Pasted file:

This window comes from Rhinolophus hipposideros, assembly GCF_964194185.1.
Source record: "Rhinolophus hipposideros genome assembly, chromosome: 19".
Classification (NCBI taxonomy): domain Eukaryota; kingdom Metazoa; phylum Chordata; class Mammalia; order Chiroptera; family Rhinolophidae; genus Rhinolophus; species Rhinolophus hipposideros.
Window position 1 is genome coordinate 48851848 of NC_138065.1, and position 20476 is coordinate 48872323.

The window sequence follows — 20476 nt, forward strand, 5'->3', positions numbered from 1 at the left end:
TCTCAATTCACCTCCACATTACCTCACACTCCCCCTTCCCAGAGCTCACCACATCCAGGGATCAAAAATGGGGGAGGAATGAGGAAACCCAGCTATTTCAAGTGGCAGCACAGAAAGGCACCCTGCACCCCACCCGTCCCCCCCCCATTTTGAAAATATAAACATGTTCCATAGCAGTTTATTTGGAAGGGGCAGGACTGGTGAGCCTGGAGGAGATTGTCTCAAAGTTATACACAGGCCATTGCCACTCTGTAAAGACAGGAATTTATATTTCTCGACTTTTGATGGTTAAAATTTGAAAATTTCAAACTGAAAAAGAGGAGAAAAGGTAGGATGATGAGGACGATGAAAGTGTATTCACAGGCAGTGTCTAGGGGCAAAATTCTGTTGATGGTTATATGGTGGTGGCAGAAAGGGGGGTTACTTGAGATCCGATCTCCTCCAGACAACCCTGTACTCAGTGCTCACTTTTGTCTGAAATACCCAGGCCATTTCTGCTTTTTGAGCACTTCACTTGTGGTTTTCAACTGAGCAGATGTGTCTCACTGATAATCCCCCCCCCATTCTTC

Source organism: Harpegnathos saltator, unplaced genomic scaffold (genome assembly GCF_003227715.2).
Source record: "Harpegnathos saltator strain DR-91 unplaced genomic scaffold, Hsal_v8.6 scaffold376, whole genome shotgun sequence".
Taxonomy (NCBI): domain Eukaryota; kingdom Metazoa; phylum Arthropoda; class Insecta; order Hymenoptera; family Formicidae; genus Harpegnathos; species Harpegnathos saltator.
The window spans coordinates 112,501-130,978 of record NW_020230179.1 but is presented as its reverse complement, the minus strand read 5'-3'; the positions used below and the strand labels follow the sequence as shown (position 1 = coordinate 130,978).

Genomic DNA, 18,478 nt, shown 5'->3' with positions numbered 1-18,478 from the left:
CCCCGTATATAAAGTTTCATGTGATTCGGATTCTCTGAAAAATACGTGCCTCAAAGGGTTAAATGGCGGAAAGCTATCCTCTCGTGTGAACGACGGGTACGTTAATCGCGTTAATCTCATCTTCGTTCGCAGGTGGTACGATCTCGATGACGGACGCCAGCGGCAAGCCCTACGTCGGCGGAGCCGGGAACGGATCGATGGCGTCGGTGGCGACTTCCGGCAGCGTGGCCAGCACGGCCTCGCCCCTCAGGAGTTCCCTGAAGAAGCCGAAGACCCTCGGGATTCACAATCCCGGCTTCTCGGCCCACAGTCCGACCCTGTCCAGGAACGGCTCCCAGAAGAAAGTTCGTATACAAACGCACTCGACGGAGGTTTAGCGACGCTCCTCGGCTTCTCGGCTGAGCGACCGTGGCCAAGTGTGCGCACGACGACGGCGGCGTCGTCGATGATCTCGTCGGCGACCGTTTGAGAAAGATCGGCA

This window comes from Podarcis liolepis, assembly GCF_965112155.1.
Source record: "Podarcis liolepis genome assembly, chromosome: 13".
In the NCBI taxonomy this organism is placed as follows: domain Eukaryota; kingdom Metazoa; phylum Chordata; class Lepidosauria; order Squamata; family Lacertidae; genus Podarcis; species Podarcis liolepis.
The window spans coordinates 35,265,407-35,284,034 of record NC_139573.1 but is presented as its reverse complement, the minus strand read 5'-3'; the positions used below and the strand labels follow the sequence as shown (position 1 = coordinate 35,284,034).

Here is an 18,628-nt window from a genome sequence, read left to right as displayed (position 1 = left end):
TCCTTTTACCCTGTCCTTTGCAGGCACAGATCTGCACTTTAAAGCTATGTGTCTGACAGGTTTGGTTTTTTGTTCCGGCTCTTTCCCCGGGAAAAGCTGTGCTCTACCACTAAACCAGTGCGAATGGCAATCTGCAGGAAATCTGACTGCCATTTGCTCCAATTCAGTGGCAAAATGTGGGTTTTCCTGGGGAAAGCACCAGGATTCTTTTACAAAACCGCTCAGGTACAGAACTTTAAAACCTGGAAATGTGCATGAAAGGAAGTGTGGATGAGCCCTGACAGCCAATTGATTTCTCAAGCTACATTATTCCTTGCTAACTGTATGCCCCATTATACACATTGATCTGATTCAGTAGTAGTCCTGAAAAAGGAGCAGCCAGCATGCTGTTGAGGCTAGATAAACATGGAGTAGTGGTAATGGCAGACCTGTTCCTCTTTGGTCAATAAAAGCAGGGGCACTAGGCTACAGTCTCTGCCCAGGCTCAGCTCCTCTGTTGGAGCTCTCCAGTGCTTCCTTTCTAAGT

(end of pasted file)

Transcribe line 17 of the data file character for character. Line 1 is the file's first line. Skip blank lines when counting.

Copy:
Here is an 18,628-nt window from a genome sequence, read left to right as displayed (position 1 = left end):